Hwy 95 reopens after flood mitigation improvements

Flaggers hook up portable lights before U.S. Highway 95 reopened Wednesday afternoon.

Flaggers hook up portable lights before U.S. Highway 95 reopened Wednesday afternoon.

U.S. Highway 95 south of Fallon reopened for traffic shortly before 6 p.m. Wednesday after being closed for almost a week for flood mitigation improvements.

During that time, the Nevada Department of Transportation primarily routed motorists through Yerington, one of several detours, during the closure.

NDOT awarded the contract to Ames Construction for the installation of four concrete triple-box drainage culverts. On Wednesday afternoon, crews finished paving at each culvert and inspected each site.

“In less than one week, crews excavated approximately 3,000 cubic yards of earth, installed 860 feet of new box drainage culverts and repaved the roadway,” said NDOT spokesperson Meg Ragonese. “The work was completed two days ahead of schedule. The improvements will also help reinforce the highway against flooding in future years.”

Crews installed culverts to aid in the flow of water coming from the V-line canal, the main artery that feeds water from the Carson River to other Lahontan Valley canals. The Truckee-Carson Irrigation District began a drawdown of Lahontan Reservoir in February because of the record snowpack in the Sierra. The drawdown, according to TCID officials, is allowing the reservoir to store more water as well as sending additional water to smaller reservoirs in the valley and to the Stillwater Wildlife Refuge.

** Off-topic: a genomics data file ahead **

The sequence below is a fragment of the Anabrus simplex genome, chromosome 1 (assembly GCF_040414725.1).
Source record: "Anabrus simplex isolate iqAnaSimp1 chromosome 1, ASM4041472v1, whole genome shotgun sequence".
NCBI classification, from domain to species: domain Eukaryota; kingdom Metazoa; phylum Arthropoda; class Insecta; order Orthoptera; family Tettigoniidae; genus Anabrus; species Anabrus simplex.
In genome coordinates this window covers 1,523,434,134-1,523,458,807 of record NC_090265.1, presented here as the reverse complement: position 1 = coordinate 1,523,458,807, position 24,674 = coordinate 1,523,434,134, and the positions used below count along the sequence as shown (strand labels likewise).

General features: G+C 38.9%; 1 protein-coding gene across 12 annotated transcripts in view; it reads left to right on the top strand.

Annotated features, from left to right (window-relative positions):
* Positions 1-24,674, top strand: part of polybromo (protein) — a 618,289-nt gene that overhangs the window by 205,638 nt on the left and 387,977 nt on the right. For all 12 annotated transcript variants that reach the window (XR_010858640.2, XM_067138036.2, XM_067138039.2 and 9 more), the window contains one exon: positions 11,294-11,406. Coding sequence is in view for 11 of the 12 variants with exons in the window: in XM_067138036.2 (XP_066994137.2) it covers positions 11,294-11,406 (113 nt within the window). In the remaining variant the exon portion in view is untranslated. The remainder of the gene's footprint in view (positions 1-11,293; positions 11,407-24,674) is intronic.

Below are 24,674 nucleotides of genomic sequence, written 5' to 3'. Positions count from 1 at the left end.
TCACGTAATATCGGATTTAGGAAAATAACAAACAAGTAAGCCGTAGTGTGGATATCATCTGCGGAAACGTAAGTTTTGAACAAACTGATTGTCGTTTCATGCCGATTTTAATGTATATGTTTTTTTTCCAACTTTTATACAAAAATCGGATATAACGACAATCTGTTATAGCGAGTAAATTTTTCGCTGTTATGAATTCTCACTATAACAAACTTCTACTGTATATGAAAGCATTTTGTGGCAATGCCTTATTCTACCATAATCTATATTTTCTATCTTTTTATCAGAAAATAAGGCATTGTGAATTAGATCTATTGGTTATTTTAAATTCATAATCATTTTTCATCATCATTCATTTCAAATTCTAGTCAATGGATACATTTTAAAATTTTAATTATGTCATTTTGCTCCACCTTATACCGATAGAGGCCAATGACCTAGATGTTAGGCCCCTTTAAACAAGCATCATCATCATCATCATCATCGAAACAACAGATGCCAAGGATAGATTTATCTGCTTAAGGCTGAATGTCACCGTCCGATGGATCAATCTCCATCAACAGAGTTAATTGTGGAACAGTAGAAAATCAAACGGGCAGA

TCID, the Churchill County Road Department and out-of-state construction firms built a weir and spillway on the V-line canal east of Diversion Dam to allow water to flow down a channel to Sheckler Reservoir and adjacent Navy range south of Powerline Road, about 10 miles southwest of Fallon. TCID officials expect water to reach U.S. 95 sometime before next week. The water will flow under U.S. 95 through the culverts and then east toward Carson Lake

The installation of the culverts covered a three-mile stretch on U.S. 95 south of Pasture Road with a separation of three miles extending from the first to the fourth culvert.

Ragonese said the total cost to install the culverts is about $1.3 million. Since this is preventative work and not restorative, she said the state will not receive reimbursement from the federal government.

Despite the addition of the culverts, the highway could close because of unexpected flooding over the roadway.

“There is also potential that future storms or rapid spring snow melt-off could cause storm water to flow over and temporarily close the highway,” Ragonese said.

State Route 120 (Pasture Road) and State Route 718 (Curry Road-Lone Tree Road) may also be impacted by floodwaters.”

She said many as 3,000 vehicles travel this section of U.S. 95 every day.


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